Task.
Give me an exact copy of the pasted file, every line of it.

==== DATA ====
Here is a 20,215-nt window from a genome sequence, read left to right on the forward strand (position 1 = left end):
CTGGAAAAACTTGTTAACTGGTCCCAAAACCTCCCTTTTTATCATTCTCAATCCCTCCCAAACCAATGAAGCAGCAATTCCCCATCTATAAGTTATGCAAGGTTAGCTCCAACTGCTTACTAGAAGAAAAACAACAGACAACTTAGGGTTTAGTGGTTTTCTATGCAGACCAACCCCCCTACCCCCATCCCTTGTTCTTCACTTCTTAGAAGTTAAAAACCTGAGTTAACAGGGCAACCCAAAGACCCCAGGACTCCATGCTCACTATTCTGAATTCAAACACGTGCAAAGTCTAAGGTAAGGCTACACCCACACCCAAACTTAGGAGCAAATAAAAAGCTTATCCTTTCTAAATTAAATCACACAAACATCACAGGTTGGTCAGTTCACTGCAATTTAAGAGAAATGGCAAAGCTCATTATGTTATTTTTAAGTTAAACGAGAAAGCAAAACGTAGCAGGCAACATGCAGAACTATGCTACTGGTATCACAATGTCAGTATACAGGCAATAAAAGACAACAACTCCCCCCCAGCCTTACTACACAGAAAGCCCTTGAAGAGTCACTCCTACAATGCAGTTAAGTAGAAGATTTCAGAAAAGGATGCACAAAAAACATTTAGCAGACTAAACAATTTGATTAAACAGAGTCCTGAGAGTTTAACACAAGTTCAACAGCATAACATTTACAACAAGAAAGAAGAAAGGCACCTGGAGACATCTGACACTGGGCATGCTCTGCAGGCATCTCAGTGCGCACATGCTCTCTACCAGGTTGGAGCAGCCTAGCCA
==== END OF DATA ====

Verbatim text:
Here is a 20,215-nt window from a genome sequence, read left to right on the forward strand (position 1 = left end):
CTGGAAAAACTTGTTAACTGGTCCCAAAACCTCCCTTTTTATCATTCTCAATCCCTCCCAAACCAATGAAGCAGCAATTCCCCATCTATAAGTTATGCAAGGTTAGCTCCAACTGCTTACTAGAAGAAAAACAACAGACAACTTAGGGTTTAGTGGTTTTCTATGCAGACCAACCCCCCTACCCCCATCCCTTGTTCTTCACTTCTTAGAAGTTAAAAACCTGAGTTAACAGGGCAACCCAAAGACCCCAGGACTCCATGCTCACTATTCTGAATTCAAACACGTGCAAAGTCTAAGGTAAGGCTACACCCACACCCAAACTTAGGAGCAAATAAAAAGCTTATCCTTTCTAAATTAAATCACACAAACATCACAGGTTGGTCAGTTCACTGCAATTTAAGAGAAATGGCAAAGCTCATTATGTTATTTTTAAGTTAAACGAGAAAGCAAAACGTAGCAGGCAACATGCAGAACTATGCTACTGGTATCACAATGTCAGTATACAGGCAATAAAAGACAACAACTCCCCCCCAGCCTTACTACACAGAAAGCCCTTGAAGAGTCACTCCTACAATGCAGTTAAGTAGAAGATTTCAGAAAAGGATGCACAAAAAACATTTAGCAGACTAAACAATTTGATTAAACAGAGTCCTGAGAGTTTAACACAAGTTCAACAGCATAACATTTACAACAAGAAAGAAGAAAGGCACCTGGAGACATCTGACACTGGGCATGCTCTGCAGGCATCTCAGTGCGCACATGCTCTCTACCAGGTTGGAGCAGCCTAGCCA